Broker Check

Crisis Economics

May 01, 2020

“Now this is not the end. It is not even the beginning of the end. But it is, perhaps,  the end of the beginning.”  

Winston Churchill: November 10, 1942  

We present this Churchill quote for two reasons. First, we understand that PIM clients are avid readers so we  thought you might enjoy a book recommendation. Erik Larson, formerly of Seattle and a prolific writer with  whom many of you are familiar, has a new book out: The Splendid and the Vile: A Saga of Churchill, Family and  Defiance During the Blitz. If you know and appreciate Larson’s work, and if this topic is of interest, give it a  look.  

Second, we think it important to put the COVID-19 public health crisis and resulting economic situation into  chronological context. The first battle against COVID-19 may be won, but the not the war. Opening the  economy without a significant spike in new cases will require social distancing and other preventive measures  until there is a vaccine. According to the Financial Times, there are 87 candidates in some form of clinical  testing now. While perhaps optimistic, a vaccine may materialize by the end of the year. Such a timeline, from  early development to final approval, would be unprecedented. As mentioned somewhat cynically in last  week’s letter, there will be significant economic benefits to the company that is first to market with a vaccine.  Financial enrichment is a strong motivator. Indeed, it is the primary tenet of a market economy.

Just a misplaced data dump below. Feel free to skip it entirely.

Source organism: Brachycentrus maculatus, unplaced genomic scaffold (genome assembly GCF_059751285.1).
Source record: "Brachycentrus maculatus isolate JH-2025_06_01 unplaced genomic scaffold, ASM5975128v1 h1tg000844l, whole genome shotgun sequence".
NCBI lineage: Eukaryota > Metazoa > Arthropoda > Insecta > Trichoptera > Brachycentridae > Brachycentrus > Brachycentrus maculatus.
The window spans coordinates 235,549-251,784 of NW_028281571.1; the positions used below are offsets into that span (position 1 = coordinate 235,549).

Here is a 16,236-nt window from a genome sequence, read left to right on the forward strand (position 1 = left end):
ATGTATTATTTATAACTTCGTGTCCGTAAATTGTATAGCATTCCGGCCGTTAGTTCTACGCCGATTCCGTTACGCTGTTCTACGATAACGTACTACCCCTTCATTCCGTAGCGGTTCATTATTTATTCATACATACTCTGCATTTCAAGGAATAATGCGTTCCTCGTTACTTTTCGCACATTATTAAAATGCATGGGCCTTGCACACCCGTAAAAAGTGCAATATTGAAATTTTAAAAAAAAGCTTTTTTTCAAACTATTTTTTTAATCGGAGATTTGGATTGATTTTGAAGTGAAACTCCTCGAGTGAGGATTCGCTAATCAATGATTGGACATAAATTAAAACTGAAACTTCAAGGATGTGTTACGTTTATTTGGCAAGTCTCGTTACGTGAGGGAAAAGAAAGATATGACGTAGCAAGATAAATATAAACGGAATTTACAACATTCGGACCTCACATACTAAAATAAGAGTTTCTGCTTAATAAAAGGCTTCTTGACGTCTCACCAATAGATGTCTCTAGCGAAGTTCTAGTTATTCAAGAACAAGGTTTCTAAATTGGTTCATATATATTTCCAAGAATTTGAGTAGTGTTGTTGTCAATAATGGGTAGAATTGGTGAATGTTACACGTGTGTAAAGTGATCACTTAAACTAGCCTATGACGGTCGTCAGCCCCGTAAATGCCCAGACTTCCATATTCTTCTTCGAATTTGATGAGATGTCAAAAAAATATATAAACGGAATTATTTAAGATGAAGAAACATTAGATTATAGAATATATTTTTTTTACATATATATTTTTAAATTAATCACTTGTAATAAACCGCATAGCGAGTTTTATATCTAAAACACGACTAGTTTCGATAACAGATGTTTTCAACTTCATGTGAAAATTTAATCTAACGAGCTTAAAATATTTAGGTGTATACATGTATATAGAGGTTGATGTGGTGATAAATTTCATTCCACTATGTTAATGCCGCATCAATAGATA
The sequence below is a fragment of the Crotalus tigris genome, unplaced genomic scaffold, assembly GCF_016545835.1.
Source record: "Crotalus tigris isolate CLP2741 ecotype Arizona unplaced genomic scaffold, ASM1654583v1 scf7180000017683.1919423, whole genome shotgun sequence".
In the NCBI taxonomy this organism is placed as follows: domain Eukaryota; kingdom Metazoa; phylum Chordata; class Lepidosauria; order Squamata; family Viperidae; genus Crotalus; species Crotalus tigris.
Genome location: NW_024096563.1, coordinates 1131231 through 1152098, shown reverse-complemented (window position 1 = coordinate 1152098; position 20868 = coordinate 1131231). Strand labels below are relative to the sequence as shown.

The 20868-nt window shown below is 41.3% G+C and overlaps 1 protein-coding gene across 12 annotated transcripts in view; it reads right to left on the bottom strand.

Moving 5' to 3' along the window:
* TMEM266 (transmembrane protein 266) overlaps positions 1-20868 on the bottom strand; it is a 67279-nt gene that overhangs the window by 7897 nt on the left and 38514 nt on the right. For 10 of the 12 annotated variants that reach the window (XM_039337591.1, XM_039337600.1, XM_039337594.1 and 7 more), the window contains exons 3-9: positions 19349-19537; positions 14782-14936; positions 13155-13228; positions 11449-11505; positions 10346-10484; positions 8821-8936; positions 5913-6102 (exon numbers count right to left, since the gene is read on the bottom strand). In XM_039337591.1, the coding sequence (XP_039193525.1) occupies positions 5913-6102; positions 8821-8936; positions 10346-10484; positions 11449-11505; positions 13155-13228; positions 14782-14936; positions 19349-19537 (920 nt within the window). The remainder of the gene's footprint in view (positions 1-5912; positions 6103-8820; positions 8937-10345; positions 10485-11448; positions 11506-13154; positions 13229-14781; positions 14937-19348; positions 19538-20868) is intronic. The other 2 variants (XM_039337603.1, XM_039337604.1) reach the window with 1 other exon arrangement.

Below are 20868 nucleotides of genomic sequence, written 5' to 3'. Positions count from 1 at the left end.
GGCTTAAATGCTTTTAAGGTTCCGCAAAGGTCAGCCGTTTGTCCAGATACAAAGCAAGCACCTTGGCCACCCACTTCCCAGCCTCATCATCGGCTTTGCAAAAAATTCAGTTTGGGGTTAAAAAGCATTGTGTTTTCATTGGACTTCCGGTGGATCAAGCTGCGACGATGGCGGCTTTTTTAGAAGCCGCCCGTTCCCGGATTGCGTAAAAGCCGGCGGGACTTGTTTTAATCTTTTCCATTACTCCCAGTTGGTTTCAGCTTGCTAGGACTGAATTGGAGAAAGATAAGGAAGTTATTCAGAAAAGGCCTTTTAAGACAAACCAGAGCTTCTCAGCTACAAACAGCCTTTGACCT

The economic impact will stretch far beyond a year or two. What follows is a deeper dive into crisis economics  than we have offered before. We were prompted by questions about the economy from PIM clients. Indeed,  the topics presented in our communications are often answers to questions asked by one or a small number of  

you, and that we assume may be on the minds of many more. We hope that what follows is understandable  and interesting.  

Crisis Economics:

A crisis reveals fragility. The common theme in each economic downturn of the past forty years is excessive  financial leverage, and this one is no different. From the Savings and Loan crisis of the ‘80s to the tech bubble  of the ‘90s and the financial crisis of the ‘00s, the core of the problem was too much debt. The COVID-19 crisis  was not triggered by bad debt, but excessive financial leverage in corporate America today negates any ability  for many companies to remain solvent without government intervention. That support has been immense.  The Federal Reserve has added two trillion dollars to its balance sheet since the end of February and will likely  add another three trillion by year-end. This is effectively moving private debt to the public balance sheet. The  Federal Government has provided $2.9 trillion in stimulus spending over the same period.